It’s easy to hold up women as pioneers when they do not rock the boat or present a threat to law, order, and free capitalist enterprise. Liberal discourse advocates for women’s rights within the confines of the status quo instead of pushing for a revolutionary vision of feminism. This acts to depoliticize women’s subjugation, failing to see it as an oppression intimately linked with the capitalist mode of production. Leaders of these liberal camps try to convince us that the women who need to be rescued are over there in the ‘Third World’, or in Muslim countries, or the Global South.
This contrived hierarchy of oppression means pioneers of single issue campaigns can distance themselves from their complicity in the mass destruction that ensures the continual exploitation of women closer to home. Life saving services made to support rape and abuse survivors devastated by the cuts in Britain; entire communities of colour ripped apart due to the mass incarceration of working class black women and men in America; the women still facing state violence when protesting for legal and safe abortions in Ireland and Poland. Liberalism is afraid to call sexism by its name; to speak of systematic misogyny, rape, battery, the murders of trans women, or the devastating impact that the continued criminalisation of sex work has on the ability for sex workers to live and work safely.
Neoliberalism is a toxic ideology that privileges tokenized identities over political conviction, and speaks of breaking glass ceilings as individual triumph, when we should be using our collective power to smash the shit out of the very system that depends on the socially reproductive labour of women to sustain it.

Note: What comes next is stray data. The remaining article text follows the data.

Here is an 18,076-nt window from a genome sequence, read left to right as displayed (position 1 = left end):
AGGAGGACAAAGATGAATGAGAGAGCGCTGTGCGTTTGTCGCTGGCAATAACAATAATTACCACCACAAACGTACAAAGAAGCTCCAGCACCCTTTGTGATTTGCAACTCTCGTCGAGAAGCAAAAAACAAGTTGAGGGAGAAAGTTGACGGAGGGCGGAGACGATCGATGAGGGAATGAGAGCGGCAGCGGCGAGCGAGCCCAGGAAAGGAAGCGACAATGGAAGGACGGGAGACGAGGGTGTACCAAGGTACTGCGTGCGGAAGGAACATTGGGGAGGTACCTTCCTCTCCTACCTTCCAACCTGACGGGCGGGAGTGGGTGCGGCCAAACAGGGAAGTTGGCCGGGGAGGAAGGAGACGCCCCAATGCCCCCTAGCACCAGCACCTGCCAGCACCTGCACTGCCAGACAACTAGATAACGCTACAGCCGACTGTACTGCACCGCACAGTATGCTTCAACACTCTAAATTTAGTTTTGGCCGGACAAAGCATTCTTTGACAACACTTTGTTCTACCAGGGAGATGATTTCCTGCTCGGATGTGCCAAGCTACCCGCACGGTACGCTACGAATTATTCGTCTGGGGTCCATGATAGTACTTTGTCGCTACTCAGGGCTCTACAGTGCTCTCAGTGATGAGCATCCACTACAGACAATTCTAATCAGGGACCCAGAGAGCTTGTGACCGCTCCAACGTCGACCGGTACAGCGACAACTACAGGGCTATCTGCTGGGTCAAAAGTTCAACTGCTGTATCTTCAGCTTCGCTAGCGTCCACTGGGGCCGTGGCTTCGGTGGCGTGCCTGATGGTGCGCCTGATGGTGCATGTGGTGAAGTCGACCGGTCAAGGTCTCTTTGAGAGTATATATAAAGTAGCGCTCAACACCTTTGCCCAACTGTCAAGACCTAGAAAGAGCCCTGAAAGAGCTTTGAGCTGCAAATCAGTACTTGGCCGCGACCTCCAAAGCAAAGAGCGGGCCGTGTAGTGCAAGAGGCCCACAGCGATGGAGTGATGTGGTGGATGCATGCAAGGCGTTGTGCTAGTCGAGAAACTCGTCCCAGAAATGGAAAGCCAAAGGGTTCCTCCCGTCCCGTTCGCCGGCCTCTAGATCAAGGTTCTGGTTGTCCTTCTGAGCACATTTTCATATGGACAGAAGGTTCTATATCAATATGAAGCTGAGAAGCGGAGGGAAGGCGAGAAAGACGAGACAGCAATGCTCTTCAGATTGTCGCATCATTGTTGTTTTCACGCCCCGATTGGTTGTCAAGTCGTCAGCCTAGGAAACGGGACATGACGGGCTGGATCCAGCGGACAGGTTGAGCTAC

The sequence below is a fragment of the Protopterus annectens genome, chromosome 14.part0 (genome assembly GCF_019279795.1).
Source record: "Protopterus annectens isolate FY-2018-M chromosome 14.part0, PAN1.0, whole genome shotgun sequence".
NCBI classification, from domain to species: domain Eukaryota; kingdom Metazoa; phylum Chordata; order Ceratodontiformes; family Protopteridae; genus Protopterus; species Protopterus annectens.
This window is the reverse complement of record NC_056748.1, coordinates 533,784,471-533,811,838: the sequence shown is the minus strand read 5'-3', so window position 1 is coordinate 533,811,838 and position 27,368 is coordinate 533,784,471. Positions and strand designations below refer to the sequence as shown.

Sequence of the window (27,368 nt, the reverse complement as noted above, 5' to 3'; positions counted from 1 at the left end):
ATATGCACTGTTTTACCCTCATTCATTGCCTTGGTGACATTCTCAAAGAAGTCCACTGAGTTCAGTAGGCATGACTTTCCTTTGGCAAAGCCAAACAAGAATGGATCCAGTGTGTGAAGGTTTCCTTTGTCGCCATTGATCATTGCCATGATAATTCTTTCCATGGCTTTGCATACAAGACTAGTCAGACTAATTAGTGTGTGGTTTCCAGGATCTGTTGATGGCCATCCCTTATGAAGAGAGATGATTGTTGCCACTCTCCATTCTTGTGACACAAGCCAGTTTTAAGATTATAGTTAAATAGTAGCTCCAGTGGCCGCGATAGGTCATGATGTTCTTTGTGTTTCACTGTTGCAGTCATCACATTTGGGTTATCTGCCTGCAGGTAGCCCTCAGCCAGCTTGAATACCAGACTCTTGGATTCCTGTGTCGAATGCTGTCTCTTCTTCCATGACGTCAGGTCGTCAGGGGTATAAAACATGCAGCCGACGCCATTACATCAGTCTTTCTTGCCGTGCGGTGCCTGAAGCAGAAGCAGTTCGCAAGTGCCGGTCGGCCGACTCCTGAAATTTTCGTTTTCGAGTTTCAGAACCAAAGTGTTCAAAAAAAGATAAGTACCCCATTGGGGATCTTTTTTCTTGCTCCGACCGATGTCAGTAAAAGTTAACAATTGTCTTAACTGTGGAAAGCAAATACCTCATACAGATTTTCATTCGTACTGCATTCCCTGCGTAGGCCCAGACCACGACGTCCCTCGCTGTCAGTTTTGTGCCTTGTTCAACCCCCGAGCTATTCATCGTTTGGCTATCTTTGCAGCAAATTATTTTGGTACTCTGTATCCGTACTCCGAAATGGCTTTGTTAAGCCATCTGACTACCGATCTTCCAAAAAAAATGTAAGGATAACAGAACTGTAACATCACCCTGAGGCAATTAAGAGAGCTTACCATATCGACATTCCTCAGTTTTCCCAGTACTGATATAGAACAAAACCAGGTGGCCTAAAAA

The notion of radical self care was once used as theoretical tool to speak of survival as an act of resistance for poor, black women whom the system is built on and not for. Today it’s been co-opted by liberals for whom self preservation takes precedence over engaging in political warfare. How far we’ve come: from marching out of our work places into the streets to take political power from the bourgeoisie, to now retreating into our duvets and blankets to nurture our bruises from everyday struggle. This is not to suggest that we neglect our mental and physical health: how many brilliant and talented grassroots organisers do we lose to burn out, sexual violence within the ranks, and police repression? Many of us who suffer because of the precarity of waged and unwaged labour also have to navigate the oppressive layers of sexism, racism, and ableism. This makes us ill, this makes us wary. And no amount of bubble baths, scented candles and whale sounds is going to change the soul crushing material reality of our lives under capitalism.
The elixir to our sickness won’t be found in a mindfulness class, as relieving as it might feel at first. Like a hydra, our sickness has many ugly, oppressive heads and if we keep slashing them it will just keep growing back with more. Unless we take out the heart, unless we dismantle capitalism, we will never win true liberation. We need to learn the lessons of the women agitators who fought before us and those who continue to fight among us. We need to remember, learn, and struggle to win.